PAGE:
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Article: Andrew Taylor is on his way to his fourth marathon. This time in London.

Andrew Taylor is onderweg naar zijn vierde marathon. Deze keer in London.

Andrew Taylor is on his way to his fourth marathon. This time in London.

Running started for him as a 'challenge' to lose weight, but this quickly turned into a complete addiction. The running adventure in 2020 started with small milestones, but has now progressed into continuous training for marathons. To some this sounds like absolute hell, but to Andrew it's an outlet and a way to challenge himself week after week. Through an interview we found out how he managed to turn his first 5 kilometers run into a full marathon. In this blog you will find out how you can take your training to the next level.

Training - Recovery
To be able to run a race as well as possible, you naturally start with training. But what does such a training schedule look like? And what should you pay particular attention to?

Andrew divides his workouts into three different runs. With this he finds the balance between distance and effort.
A 'pace run’: this is about covering a longer distance, at a faster than average pace.
A 'endurance run’: Walking a long distance, at a slow pace.
A 'Interval training’: Walk a shorter distance, at a varied pace.

During the week he completes two interval training sessions. These workouts are designed to raise and lower your heart rate several times. This can be achieved by increasing your pace (high heart rate) or decreasing it (low heart rate). The reason for this is to improve VO2 max. This is a technical term for the amount of oxygen you can use during exercise. Intensity in a short time period trains your body to absorb more oxygen in order to prevent the acidification of your muscles.

During the weekend, some extra leisure time can often be made available for training. This is exactly the reason why Andrew does his long runs on weekends. These runs take less effort than the interval training, but are just as important! You run the endurance run at a low pace. They also call this a 'low heart rate zone' (or zone 1). Exactly how low that should be is different for everyone. If you can keep running and talking at the same time, you're on the right track.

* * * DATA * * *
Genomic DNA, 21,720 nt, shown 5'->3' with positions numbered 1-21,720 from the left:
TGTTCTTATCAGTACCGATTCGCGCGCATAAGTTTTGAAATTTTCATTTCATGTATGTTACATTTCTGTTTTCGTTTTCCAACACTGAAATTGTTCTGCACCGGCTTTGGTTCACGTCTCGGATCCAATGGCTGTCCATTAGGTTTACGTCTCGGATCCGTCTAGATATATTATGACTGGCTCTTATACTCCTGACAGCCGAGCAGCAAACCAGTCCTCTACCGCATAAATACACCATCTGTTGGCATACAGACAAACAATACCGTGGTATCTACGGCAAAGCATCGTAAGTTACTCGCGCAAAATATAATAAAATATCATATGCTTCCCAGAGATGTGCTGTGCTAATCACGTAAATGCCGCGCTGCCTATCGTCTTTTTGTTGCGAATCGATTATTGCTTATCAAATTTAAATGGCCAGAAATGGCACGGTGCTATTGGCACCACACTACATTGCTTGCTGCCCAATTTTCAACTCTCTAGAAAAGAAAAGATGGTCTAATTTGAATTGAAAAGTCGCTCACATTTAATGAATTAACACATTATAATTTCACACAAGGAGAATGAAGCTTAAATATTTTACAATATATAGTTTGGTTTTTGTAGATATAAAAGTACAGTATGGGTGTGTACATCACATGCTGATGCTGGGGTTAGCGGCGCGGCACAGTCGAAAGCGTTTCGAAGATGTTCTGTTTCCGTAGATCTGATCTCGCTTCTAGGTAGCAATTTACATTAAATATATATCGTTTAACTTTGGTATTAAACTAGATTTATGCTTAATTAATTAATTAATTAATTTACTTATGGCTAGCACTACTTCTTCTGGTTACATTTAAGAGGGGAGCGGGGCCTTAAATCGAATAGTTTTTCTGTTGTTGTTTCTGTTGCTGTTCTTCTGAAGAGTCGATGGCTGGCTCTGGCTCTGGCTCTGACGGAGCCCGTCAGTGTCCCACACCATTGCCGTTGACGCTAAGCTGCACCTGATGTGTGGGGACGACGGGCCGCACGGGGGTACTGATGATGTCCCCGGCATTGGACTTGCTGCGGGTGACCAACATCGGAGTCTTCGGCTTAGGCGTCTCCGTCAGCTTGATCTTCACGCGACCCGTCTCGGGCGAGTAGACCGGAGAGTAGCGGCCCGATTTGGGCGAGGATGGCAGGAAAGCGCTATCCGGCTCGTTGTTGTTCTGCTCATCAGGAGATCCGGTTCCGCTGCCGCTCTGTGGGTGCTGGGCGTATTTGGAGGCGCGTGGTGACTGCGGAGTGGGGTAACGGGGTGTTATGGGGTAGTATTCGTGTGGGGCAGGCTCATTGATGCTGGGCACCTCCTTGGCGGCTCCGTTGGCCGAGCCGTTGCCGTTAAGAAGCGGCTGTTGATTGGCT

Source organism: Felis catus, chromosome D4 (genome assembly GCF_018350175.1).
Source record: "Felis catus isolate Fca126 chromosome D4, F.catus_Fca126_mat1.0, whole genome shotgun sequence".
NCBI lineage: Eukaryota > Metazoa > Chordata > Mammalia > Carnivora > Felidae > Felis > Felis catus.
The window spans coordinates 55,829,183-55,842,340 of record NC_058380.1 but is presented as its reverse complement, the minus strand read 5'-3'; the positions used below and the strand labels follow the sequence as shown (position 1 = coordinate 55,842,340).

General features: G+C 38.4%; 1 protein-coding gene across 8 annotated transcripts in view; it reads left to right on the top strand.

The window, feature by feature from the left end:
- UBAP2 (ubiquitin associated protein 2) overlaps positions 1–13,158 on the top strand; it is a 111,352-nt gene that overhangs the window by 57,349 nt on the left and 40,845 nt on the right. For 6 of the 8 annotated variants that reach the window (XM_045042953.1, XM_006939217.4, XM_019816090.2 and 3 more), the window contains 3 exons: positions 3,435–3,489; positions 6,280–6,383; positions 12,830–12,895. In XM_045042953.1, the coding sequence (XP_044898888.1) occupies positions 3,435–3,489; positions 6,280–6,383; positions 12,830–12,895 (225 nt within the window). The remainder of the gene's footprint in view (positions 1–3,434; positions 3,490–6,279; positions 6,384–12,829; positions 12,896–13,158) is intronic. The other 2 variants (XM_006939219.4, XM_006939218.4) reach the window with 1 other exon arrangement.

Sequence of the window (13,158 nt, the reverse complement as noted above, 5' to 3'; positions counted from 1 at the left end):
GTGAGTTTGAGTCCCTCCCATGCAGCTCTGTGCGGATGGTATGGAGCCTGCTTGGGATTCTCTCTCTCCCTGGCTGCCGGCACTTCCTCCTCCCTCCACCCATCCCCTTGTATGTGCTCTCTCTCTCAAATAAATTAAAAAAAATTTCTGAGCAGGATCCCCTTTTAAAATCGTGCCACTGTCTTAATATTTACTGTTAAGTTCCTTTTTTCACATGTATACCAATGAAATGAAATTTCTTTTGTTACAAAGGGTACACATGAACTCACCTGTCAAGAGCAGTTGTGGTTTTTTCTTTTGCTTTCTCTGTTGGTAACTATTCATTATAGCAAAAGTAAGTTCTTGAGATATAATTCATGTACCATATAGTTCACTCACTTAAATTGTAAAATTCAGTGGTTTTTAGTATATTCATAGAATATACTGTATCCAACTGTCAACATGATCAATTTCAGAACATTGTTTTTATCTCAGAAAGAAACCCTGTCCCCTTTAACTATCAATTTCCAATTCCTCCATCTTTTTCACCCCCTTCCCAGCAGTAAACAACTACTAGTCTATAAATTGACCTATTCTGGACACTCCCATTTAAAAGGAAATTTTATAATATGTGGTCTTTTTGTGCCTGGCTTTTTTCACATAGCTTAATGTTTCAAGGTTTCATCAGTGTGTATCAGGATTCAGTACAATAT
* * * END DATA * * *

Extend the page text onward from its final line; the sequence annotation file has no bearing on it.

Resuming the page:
Finally, there is the tempo run. The distance for this is between your interval training and the endurance run. This allows you to stably run above the pace of the endurance run and below the intensity of the interval training. Here too it is important to watch your heart rate. You will then be above zone 1 in terms of heart rate. It should be more taxing, but don't tap your maximum here.

The other three days a week Andrew sets aside for his recovery. Although he is not actively involved in this, he eats a healthy diet and pays particular attention that he eats enough protein after training to allow muscle recovery. Everyone reacts differently to exercise. Some recover very quickly and are ready to train again after a day. Others need a little more time and need to take a longer rest. It is therefore important to listen to your body and adjust recovery days accordingly.

Power supply
The average marathon time is 4 hours and 41 minutes. This is quite a long time of constant effort. To prevent the man with the hammer from coming to see you halfway through the ride, it is important that your body gets the right nutrition. It is not necessarily necessary for shorter runs of up to an hour, but it is essential for longer distances.